One way to do this effectively is to flip the classroom in which the activities that they do when face-to-face are not listening to lectures, but actually programming, building a project. This can be most effectively done in small groups (pairs) so that they can teach one another to a certain extent and you have fewer interventions you need to make when someone goes off course for a bit. Their "homework" isn't to do some programming assignment, but to read (book, online, handout) what would otherwise be a lecture. You can test the readings with simple, short, quizzes that don't contribute much to the grade. You don't want to stress memorization, but practice, hence make the quizzes count for relatively little compared to the advancement of programming projects.

One interesting thing that students can do for "homework" is to read a program that has the features you want them to know and ask them to write a few paragraphs explaining it. Writing of any kind is always useful for students and this will let you see if they get it or if you need to spend time on certain details. I'll note that much of what goes on in a traditional lecture doesn't really need to be said, as nearly all of your students will already understand it without the lecture. They still need the practice of course, but knowing who needs extra help is important.

Alternatively, students can repair a program with minor errors of the sort that is the current topic of interest.

  • $\begingroup$ "It is like a lot of physical activities". Or learning how to play a musical instrument. Or woodworking. Or writing (even in your native tongue). Some people may be naturals in any of these areas, but most people aren't. They need instruction and practice, practice, practice. $\endgroup$ – njuffa Nov 25 '18 at 21:21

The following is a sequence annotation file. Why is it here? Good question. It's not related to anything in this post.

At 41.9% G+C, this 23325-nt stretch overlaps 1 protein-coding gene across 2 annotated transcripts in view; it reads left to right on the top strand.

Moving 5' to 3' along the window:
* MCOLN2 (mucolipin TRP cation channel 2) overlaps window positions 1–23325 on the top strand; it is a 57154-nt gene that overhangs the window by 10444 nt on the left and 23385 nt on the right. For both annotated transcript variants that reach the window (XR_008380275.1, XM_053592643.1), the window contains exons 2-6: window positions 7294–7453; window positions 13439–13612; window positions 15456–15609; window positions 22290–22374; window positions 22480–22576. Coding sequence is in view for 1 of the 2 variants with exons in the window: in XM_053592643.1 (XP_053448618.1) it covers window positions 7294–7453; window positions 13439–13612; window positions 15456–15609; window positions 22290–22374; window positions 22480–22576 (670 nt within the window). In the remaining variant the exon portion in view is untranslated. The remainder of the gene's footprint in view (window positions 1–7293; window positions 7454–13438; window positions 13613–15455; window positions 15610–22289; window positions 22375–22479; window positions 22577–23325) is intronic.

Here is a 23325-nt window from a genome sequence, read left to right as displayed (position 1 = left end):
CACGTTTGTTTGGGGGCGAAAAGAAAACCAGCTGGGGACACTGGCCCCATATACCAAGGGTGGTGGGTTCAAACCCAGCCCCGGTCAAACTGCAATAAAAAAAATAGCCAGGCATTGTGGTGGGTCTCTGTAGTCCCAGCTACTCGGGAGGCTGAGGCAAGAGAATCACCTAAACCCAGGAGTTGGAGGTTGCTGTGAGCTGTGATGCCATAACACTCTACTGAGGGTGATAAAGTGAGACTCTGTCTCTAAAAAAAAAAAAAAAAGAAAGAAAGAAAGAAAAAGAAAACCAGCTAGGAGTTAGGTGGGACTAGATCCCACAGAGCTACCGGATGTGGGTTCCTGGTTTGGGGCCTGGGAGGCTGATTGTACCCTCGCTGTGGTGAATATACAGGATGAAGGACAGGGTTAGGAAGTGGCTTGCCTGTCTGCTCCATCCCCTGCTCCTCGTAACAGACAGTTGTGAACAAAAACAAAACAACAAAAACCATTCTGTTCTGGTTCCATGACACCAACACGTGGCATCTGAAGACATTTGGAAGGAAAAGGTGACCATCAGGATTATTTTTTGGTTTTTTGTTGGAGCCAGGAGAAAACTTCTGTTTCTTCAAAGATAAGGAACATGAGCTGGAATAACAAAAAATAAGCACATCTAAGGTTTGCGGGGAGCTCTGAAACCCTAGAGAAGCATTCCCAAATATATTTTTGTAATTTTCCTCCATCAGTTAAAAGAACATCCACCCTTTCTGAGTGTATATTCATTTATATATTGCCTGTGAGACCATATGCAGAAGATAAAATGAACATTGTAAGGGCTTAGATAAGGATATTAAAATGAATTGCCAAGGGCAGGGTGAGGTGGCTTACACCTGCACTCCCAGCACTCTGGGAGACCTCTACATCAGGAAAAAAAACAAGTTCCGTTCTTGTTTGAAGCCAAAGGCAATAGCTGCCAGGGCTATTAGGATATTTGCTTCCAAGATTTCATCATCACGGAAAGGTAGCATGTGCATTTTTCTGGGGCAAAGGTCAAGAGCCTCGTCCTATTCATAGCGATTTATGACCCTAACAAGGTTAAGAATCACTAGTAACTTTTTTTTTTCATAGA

• $\begingroup$ @njuffa those with the most 'ability' are the most in need of instruction. $\endgroup$ – Scott Rowe Dec 9 '18 at 16:51

Others have already said well why you shouldn't dismiss the difficulties of your students. I'll address this other portion of the question:

How can I convince my students that programming is not as difficult as they think?

By making it easy.

Easy things are those that conform to our mental models, so every person has easy things different from those of others.

However, one point working for everyone is that of separating distinct ideas and let them be understood independently, while at the same time making their connections explicit. Of course this is not easy.

For example, programming may become difficult because usually all these are presented at the same time, in one big introductory mix:

  • Purpose and objectives of computing
  • Syntax
  • The specifics of the example problem
  • The solution of the same problem
  • General ideas of computation models: abstract entities not explicitly discussed (which is a rich and complex topic in its own right)
  • Specific ideas of the concretely adopted computation model: the chosen language (mind the distinction between syntax and language)
  • Extra/magic: libraries, various boilerplate stuff we just need to make it work
  • The need for solutions to be generalizable to differing inputs

All these are intertwined. An abstract discourse doesn't make sense without at least one concrete instance. On the other hand a concrete instance might be too complex without its accompanying simplified abstraction.

The tools used must also make it easier to actually separate what must be separated, to minimize the unnecessary noise.

The less concepts the easier it is to learn, the less your tools demand knowing the easier it will be for the students.

Concrete examples following.